Nintendo dropped a bombshell at the start of this year when it revealed the development of Metroid Prime 4 had been entirely restarted. At the time, the company's senior managing executive officer, Shinya Takahashi, explained how development had not reached a required standard for a Metroid Prime sequel and as a result, series producer Kensuke Tanabe was calling on Retro Studios for assistance with the new entry.

Despite the delay, there was a collective sigh of relief when it was revealed the Texas-based studio would once again be involved with the series. Still, it's been quite a while since Retro worked on a Metroid game. In fact, its last release was the third entry in 2007. Are the same people who even worked on the original trilogy series still about?

According to VGC, "half of the full-time" developers who worked on Metroid Prime 3: Corruption are still at the studio more than a decade later. There was reportedly around 50 people working full-time on the Wii title and to do this day, about 27 of those individuals remain. This supposedly includes a total of four contractors who signed on permanently with the studio. As for the staff who worked on the original title on GameCube, there is believed to be "less than ten of the 40-plus team" still present. VGC further explains how "virtually all of the lead creators" have now left the studio.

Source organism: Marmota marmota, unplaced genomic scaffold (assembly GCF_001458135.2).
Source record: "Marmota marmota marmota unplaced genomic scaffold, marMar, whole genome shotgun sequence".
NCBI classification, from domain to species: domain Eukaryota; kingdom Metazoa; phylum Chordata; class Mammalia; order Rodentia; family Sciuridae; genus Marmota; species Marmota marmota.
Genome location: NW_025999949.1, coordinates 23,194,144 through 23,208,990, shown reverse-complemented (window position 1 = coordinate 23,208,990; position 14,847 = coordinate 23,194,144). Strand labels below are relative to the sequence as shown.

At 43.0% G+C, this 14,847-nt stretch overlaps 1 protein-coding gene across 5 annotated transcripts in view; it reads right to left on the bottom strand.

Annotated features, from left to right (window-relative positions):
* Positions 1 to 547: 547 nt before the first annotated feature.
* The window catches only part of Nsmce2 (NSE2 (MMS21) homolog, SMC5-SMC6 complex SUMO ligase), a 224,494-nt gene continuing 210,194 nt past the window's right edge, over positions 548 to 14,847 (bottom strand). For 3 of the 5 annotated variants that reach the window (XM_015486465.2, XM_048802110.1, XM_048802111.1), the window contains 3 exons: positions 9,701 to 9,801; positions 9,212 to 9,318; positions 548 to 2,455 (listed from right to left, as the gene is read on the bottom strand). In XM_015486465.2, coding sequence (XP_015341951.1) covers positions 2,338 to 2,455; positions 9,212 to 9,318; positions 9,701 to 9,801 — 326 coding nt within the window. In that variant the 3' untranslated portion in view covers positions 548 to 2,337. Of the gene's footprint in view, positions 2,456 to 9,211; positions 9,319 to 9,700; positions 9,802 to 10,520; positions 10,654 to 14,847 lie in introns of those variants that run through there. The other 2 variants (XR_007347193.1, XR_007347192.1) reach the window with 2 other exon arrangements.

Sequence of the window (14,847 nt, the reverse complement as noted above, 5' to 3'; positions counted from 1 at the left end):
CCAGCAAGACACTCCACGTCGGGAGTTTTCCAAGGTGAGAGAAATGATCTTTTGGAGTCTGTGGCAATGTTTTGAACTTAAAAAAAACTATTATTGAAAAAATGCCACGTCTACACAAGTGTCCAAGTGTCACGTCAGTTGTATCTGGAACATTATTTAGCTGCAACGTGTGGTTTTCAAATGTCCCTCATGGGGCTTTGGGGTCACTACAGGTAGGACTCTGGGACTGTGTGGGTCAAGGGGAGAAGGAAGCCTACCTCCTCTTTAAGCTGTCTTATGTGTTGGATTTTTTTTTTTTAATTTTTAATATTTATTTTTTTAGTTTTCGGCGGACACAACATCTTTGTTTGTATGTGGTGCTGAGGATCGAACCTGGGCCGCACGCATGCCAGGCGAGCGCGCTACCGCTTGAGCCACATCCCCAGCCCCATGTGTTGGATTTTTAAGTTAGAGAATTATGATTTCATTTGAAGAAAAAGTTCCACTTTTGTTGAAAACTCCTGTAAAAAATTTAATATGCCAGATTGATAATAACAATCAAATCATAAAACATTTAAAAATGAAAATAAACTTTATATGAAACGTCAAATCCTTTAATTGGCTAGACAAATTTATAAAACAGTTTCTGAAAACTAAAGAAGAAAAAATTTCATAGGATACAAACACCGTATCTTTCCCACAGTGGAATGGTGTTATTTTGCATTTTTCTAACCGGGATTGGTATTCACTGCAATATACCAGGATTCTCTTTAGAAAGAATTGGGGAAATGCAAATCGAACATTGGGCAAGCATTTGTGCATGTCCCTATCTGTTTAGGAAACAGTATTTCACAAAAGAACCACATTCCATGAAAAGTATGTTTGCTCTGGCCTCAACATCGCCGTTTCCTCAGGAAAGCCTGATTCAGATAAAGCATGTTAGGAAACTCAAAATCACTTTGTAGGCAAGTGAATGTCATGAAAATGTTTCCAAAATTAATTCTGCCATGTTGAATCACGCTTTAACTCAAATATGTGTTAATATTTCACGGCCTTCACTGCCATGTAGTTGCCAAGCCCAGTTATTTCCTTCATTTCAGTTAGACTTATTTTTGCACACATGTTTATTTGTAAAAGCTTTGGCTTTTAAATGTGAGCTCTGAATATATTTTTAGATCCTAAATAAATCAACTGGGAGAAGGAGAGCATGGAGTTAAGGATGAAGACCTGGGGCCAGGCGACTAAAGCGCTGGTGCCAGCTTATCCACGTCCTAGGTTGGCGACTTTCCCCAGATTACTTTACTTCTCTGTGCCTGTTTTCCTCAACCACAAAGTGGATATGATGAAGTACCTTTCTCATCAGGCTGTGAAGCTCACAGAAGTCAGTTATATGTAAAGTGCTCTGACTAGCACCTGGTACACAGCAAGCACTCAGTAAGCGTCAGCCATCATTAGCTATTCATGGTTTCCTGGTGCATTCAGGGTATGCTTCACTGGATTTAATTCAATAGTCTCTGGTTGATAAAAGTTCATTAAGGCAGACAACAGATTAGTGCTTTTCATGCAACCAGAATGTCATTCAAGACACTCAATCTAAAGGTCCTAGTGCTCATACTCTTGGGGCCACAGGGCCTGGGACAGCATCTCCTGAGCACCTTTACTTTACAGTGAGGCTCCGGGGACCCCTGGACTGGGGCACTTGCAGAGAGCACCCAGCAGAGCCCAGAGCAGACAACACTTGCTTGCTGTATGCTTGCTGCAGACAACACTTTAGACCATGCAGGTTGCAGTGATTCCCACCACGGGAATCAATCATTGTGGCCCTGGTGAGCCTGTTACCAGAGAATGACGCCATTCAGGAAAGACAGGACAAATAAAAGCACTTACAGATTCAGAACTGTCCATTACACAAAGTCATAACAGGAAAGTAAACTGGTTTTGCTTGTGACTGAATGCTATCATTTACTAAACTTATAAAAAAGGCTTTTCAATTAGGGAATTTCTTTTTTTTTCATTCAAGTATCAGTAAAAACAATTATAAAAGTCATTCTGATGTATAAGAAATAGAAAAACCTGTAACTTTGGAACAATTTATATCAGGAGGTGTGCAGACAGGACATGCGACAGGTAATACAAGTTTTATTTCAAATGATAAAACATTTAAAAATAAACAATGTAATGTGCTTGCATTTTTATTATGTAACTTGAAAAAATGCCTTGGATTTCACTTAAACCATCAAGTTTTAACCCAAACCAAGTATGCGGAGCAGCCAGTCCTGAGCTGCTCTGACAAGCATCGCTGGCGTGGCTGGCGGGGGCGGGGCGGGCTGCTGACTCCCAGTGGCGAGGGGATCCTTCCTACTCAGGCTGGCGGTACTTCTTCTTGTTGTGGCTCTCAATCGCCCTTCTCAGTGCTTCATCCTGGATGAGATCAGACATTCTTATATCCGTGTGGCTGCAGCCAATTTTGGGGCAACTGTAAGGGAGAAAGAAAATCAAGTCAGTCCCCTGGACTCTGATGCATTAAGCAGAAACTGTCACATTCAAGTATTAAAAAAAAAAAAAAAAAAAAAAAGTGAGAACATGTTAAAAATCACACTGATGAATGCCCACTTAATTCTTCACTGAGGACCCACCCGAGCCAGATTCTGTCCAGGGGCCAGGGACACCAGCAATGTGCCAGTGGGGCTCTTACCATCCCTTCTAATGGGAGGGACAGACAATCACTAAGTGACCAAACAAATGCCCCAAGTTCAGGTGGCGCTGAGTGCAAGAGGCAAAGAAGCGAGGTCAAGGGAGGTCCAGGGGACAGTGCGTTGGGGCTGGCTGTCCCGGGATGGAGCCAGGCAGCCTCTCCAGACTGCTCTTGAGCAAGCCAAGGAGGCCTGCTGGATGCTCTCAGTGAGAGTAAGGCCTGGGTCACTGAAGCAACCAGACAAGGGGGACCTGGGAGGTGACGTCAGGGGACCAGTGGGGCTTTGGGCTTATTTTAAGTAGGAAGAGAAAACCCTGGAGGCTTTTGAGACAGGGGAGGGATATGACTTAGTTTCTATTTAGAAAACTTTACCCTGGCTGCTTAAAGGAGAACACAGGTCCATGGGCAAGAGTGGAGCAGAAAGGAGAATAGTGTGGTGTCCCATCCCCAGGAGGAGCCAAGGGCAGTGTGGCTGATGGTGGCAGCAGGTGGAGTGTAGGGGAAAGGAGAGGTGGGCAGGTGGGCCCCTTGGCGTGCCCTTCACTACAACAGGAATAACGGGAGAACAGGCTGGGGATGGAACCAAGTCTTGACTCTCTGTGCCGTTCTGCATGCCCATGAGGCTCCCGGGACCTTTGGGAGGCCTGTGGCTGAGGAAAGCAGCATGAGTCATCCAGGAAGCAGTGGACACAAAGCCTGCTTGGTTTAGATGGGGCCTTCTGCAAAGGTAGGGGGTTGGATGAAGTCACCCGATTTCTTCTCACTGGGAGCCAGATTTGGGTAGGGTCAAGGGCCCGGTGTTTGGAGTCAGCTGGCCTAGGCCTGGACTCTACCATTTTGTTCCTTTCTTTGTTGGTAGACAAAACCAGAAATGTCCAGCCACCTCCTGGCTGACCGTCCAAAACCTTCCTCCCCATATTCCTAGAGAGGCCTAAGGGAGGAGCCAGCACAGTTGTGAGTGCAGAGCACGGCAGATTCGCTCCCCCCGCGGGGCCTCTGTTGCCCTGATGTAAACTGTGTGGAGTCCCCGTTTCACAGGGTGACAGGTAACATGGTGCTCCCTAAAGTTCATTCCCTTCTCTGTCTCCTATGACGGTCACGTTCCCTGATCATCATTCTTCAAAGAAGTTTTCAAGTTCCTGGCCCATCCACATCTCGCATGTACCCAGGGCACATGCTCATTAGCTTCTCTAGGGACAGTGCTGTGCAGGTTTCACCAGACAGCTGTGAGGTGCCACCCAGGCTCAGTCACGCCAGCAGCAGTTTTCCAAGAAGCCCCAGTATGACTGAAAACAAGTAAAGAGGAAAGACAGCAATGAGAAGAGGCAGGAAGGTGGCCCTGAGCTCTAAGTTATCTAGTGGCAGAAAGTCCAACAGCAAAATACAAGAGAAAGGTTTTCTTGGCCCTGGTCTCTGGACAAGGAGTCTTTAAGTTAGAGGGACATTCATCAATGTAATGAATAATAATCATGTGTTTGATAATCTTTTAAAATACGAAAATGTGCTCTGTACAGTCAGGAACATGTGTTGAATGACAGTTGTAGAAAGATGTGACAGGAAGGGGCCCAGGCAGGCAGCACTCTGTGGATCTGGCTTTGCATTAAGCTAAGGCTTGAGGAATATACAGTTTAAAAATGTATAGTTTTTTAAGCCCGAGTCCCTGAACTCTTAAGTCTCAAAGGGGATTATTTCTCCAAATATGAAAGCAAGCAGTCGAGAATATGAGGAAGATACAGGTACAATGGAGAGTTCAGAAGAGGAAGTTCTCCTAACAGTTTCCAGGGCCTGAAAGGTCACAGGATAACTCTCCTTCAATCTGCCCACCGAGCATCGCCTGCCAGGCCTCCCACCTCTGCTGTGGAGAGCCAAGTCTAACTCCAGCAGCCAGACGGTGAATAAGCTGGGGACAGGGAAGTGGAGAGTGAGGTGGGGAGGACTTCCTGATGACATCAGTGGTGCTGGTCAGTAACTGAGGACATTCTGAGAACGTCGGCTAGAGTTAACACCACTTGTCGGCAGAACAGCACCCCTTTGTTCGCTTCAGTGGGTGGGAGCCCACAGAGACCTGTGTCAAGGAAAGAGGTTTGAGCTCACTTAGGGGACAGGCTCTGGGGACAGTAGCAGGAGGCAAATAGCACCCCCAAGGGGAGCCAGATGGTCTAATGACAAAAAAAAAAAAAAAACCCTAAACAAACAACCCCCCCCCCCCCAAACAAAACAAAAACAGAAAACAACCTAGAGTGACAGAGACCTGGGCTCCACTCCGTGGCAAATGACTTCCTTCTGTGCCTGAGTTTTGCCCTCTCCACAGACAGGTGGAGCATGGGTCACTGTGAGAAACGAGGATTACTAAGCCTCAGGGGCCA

Perhaps the most notable departure was Mark Pacini - the lead designer for all three Prime games, who eventually joined Armature (ReCore) in 2008. The series' lead artist, Todd Keller, followed him and so did five other developers. Seven others moved to Bluepoint Studios (responsible for the HD remaster of Shadow of the Colossus) and various other team members took up positions at companies like Bethesda.

In more recent months, Retro Studios has posted multiple job listings on its official careers page. This project obviously has a long way to go, so it's now a matter of waiting patiently for the game and hoping Nintendo can get it right the second time around (with the assistance of Retro Studios, of course).